On August 14, 2014 two British newspapers, the Guardian and the Daily Telegraph, reported sighting a column of Russian military vehicles crossing into Ukraine. Shaun Walker of the Guardian reported seeing a column of 23 armored personnel carriers, supported by fuel trucks and other logistics vehicles with official Russian military plates. 
“Aha! It is the ‘Trojan Horse’, disguised by the Putin humanitarian convoy!” many quickly decided.
Ukrainian President Petro Poroshenko declared that “much of the armoured vehicles which entered Ukraine have been destroyed by the Ukrainian artillery.” 
“What is extraordinary in all of this is the fact that, to date, not a single piece of evidence proving the existence of a military convoy has been produced—let alone evidence of its destruction.” 
Ersjdamoo’s Blog has surmised that Shaun Walker had actually encountered a folkloric figure, “Big Ivan and Phantom 309.” Like “vanishing hitchhiker” stories, from time to time local inhabitants will claim to have seen the ghostly Big Ivan and his APC. (Further background: Putin’s Convoy and the Phantom APCs, Ersjdamoo’s Blog entry of August 18, 2014.)
In the context of Putin’s convoy and propaganda wars over the Ukraine crisis, lost has been widespread news of actor Steven Seagal’s appearance in the drama. On the weekend of August 9-10, 2014, the martial arts expert and star of such films as Under Siege (1992) and Above the Law (1988) played a concert in the Crimean peninsula, appearing on a stage adorned with the flag of pro-Russia separatists in Ukraine. In a March 2014 interview with a Russian newspaper, Seagal was quoted as saying that President Vladimir Putin’s desire to protect Russians in Crimea was completely reasonable.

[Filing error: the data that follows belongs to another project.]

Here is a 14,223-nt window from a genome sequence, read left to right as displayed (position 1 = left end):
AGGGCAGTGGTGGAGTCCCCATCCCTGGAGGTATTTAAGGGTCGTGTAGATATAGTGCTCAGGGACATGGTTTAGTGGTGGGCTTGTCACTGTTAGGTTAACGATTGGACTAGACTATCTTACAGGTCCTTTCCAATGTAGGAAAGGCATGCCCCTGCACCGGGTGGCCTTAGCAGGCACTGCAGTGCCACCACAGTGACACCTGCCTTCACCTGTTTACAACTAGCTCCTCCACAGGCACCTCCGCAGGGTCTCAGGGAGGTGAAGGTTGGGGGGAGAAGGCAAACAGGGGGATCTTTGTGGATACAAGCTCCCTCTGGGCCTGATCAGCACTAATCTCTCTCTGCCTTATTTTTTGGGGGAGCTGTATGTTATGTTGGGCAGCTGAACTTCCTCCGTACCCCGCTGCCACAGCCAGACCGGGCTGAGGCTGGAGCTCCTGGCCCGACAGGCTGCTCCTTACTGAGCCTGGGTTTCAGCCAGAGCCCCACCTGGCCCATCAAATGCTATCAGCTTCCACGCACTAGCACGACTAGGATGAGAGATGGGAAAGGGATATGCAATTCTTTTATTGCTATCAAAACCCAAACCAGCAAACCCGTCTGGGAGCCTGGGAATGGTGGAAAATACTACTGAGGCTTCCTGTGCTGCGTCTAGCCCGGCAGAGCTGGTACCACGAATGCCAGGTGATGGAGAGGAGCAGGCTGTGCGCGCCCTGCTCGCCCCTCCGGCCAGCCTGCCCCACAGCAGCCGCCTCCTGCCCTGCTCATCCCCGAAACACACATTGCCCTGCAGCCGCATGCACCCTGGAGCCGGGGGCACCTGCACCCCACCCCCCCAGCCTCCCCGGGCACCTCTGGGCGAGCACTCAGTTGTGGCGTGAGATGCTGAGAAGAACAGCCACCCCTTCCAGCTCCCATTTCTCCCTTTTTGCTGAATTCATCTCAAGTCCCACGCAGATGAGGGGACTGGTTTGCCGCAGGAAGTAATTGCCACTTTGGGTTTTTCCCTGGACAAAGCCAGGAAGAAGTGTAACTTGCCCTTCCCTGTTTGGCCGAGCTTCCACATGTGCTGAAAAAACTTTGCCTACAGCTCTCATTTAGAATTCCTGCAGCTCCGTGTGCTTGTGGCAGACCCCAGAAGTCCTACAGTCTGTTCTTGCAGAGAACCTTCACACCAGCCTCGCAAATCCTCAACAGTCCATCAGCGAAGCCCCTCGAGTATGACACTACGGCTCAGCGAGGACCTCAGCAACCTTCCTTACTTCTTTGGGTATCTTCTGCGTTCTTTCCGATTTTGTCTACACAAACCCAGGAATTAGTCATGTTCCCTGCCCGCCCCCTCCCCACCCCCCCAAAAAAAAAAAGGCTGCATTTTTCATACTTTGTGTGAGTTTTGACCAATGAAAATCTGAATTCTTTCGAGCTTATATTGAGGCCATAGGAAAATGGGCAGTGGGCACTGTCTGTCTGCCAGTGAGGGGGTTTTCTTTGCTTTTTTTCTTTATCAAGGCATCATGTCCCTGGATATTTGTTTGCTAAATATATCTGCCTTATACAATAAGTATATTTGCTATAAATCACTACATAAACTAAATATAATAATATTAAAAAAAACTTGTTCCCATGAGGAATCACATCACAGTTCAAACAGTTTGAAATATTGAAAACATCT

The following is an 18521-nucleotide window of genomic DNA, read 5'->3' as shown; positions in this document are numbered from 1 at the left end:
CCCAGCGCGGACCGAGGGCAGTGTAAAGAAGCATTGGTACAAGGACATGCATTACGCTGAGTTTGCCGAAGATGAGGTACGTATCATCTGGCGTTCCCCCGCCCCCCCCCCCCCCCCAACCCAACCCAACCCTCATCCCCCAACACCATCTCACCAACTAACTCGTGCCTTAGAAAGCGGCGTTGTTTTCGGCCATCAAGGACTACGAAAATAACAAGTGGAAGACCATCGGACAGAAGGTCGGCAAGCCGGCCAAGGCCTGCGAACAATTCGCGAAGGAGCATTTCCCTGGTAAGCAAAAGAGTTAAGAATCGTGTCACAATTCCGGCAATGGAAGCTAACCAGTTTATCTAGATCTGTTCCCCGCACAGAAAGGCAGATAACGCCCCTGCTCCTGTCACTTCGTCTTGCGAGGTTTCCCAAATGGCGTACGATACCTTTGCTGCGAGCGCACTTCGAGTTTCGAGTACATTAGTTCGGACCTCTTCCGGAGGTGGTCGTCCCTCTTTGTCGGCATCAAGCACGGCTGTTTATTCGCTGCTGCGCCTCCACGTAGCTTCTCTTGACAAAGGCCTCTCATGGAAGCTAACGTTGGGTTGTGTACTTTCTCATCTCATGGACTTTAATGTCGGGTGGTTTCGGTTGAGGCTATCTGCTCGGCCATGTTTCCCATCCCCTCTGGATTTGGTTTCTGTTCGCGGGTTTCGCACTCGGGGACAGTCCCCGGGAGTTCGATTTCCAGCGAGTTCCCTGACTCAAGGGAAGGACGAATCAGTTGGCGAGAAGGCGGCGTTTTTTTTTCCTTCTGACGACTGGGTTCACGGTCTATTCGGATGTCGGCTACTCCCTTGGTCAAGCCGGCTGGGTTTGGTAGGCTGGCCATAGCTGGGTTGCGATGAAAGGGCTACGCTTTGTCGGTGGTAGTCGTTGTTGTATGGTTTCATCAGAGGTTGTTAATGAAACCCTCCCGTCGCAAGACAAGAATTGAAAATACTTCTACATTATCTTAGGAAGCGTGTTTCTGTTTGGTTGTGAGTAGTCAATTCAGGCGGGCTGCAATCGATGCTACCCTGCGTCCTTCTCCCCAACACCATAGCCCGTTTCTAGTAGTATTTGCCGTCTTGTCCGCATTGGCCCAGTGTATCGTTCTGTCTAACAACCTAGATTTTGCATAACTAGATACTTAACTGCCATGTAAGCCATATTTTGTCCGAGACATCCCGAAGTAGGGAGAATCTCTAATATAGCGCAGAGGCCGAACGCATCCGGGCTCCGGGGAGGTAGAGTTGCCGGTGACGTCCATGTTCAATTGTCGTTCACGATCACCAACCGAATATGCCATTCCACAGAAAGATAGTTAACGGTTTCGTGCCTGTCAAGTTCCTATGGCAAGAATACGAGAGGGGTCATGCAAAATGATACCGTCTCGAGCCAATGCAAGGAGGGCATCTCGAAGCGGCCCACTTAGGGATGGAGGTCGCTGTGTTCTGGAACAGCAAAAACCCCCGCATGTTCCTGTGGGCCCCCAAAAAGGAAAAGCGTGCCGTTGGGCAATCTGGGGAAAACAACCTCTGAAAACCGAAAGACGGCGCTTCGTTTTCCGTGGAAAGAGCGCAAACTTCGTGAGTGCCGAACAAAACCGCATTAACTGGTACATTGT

Steven Seagal, as it turns out, is a good friend of Vladimir Putin. The two share a common interest in the martial arts.
Reportedly, the U.S. State Department has become “concerned” about Steven Seagal’s frequent trips to Russia. Also on the State Department’s “concerned” list is actor Mickey Rourke, star of such movies as Angel Heart (1987), Barfly (1987), and The Wrestler (2008). Mickey Rourke had reportedly worn a t-shirt with the image of the Russian president and had openly declared his admiration of Putin as a politician. 
“After such revelations, Washington apparently decided that it was time to do with the ideological education of Hollywood stars. It transpired that the actors started receiving calls with a requirement not to publicly express their sympathy for Russia.” 
“Furthermore, the State Department promised to keep track on how American companies comply with anti-Russian sanctions. Marie Harf said that the US authorities generally trust business, but they would still keep an eye on potential troublemakers.” 
Around November 2013, Steven Seagal had been interviewed by Oksana Boyko of the Russia Today network. Among other things, Seagal accused the CNN Network of being “bought and paid for.”
The free thoughts of Steven Seagal and Mickey Rourke are clearly not in line with the recent State Department/Mainstream media bombardment of anti-Putin/anti-Russian propaganda. But where is “freedom” when the federal government exerts pressure to prevent people from speaking their minds?
——- Sources ——-
 “Still no evidence of Russia’s alleged military incursion into Ukraine”, by Chris Marsden. World Socialist Web Site, August 19, 2014. http://www.wsws.org/en/articles/2014/08/19/guar-a19.html
 “Steven Seagal plays at concert for pro-Russia separatists in Ukraine”, Guardian (UK), August 10, 2014
 “America loses and denounces itself in an anti-Russian frenzy”, Pravda, August 18, 2014. http://english.pravda.ru/society/showbiz/18-08-2014/128300-america_anti_russian_frenzy-0/